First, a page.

Aged-care plan gets initial go-ahead

Aged-care plan gets initial go-ahead

The land is zoned mixed use, earmarked for a landmark or iconic development, but the proposed sale of the land had been plagued by concerns that residents had insufficient opportunity for consultation.

The city first advertised the intended sale in this newspaper, which did not reach Ascot Waters homes at the time, but was available at nearby bulk-drop locations.

A notice was placed in a statewide newspaper and councillors were encouraged by Mayor Phil Marks to letter-drop the estate, plus the city issued its own letter.

At last Tuesday night’s council meeting Deputy Mayor Robert Rossi, said the council had helped place the ‘most benign development possible’ on the site. He added conditions to the motion to protect the privacy of outdoor living areas for four properties on Waterway Crescent and a further four properties on Northerly Avenue.

Cr Lauren Cayoun said she letter-dropped the area and said resident comments included concerns that the site was near a busy intersection, street parking would increase, it would be iconic for the wrong reasons and anything over five levels was not supported.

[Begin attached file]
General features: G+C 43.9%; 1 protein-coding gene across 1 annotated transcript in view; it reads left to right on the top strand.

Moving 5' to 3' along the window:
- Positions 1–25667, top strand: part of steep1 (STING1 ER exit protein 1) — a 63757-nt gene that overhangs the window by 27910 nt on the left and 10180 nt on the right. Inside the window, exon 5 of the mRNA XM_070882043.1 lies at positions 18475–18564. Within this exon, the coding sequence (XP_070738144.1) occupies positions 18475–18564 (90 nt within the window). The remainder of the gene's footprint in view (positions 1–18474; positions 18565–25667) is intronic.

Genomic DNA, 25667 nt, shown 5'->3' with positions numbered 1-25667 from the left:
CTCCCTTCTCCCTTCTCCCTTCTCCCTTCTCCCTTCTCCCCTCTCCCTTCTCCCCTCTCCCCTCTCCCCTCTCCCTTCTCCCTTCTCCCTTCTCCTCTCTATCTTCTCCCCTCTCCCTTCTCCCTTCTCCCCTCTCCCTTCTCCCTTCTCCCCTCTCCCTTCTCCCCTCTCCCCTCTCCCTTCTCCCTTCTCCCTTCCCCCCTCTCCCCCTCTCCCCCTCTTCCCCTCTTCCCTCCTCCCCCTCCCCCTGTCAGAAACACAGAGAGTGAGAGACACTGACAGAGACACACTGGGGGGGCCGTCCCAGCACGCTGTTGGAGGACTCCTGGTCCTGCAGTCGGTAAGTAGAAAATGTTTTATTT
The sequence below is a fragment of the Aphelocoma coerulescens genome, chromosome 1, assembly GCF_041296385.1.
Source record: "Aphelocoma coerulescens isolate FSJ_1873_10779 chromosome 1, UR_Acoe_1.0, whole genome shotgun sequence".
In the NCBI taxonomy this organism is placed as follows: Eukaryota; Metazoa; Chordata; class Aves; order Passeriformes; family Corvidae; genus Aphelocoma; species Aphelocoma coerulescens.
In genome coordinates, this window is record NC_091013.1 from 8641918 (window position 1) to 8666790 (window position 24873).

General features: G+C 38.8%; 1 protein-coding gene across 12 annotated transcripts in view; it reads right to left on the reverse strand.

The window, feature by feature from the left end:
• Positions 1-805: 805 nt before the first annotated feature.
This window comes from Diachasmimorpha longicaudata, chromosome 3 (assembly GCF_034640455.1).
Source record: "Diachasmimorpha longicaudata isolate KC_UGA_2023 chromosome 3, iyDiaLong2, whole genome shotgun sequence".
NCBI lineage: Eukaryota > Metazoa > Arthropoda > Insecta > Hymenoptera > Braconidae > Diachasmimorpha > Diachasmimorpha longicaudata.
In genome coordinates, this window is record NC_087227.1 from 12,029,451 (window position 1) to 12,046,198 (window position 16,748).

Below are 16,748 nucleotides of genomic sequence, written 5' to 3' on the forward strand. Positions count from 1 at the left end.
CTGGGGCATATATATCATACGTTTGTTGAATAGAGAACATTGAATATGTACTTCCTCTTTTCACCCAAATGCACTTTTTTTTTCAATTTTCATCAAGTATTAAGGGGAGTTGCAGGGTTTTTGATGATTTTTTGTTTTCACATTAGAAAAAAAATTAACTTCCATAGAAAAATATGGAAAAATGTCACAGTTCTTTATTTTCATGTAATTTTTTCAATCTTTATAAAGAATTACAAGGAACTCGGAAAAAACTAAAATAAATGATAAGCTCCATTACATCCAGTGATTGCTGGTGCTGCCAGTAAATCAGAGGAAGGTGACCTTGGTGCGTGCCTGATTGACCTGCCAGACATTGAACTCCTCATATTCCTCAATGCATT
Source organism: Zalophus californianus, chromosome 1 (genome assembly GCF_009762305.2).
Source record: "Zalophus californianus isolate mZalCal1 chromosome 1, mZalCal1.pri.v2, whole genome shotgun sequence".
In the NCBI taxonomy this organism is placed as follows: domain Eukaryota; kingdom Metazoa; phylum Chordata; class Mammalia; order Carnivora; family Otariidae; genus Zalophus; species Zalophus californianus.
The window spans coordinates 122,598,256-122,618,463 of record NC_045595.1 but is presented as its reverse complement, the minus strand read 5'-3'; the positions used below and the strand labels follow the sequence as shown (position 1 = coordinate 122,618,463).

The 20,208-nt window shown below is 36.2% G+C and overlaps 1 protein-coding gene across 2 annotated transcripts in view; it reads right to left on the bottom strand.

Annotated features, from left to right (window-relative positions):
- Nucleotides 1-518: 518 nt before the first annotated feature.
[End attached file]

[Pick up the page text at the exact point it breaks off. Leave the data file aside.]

Cr Marks pointed out these were largely development application concerns.

He received at least four responses from a city letter-drop, with two people worried about traffic, height, location and overlooking, and one person strongly in support and one strongly against the proposed sale.

In total, the city and councillors received 22 responses from 900 people consulted.

Councillors Cayoun, Gardner and Bass voted against the motion to receive the preliminary development application to determine whether the Craigcare proposal addresses outlined conditions about parking.